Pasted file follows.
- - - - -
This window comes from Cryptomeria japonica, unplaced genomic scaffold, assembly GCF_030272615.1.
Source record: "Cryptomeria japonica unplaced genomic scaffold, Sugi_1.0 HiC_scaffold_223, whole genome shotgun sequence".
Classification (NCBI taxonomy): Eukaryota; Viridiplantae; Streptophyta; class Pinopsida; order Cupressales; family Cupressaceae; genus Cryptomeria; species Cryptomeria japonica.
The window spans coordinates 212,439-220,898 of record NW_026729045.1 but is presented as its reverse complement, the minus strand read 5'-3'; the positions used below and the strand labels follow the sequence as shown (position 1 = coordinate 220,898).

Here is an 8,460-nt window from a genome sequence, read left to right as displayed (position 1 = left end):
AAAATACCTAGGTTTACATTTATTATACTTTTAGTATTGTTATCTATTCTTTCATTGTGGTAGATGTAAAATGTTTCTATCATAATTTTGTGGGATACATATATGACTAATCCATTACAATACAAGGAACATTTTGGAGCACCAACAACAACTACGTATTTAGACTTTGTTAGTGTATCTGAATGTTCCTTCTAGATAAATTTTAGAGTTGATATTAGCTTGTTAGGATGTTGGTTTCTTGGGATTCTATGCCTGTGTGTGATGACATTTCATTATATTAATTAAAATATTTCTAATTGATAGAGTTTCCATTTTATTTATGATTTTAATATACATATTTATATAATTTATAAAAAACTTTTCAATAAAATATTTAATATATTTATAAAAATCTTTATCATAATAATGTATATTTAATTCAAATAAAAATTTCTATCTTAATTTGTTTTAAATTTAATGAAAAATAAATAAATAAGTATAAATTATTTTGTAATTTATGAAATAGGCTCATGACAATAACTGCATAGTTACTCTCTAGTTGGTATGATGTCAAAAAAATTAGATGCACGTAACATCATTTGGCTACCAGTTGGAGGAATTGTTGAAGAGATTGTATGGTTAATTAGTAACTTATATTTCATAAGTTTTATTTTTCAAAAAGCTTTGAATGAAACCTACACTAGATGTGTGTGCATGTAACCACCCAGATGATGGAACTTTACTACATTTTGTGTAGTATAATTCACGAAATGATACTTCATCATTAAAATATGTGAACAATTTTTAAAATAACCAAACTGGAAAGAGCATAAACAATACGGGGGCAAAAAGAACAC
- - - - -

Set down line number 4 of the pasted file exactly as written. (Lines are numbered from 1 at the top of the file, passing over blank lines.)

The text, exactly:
The window spans coordinates 212,439-220,898 of record NW_026729045.1 but is presented as its reverse complement, the minus strand read 5'-3'; the positions used below and the strand labels follow the sequence as shown (position 1 = coordinate 220,898).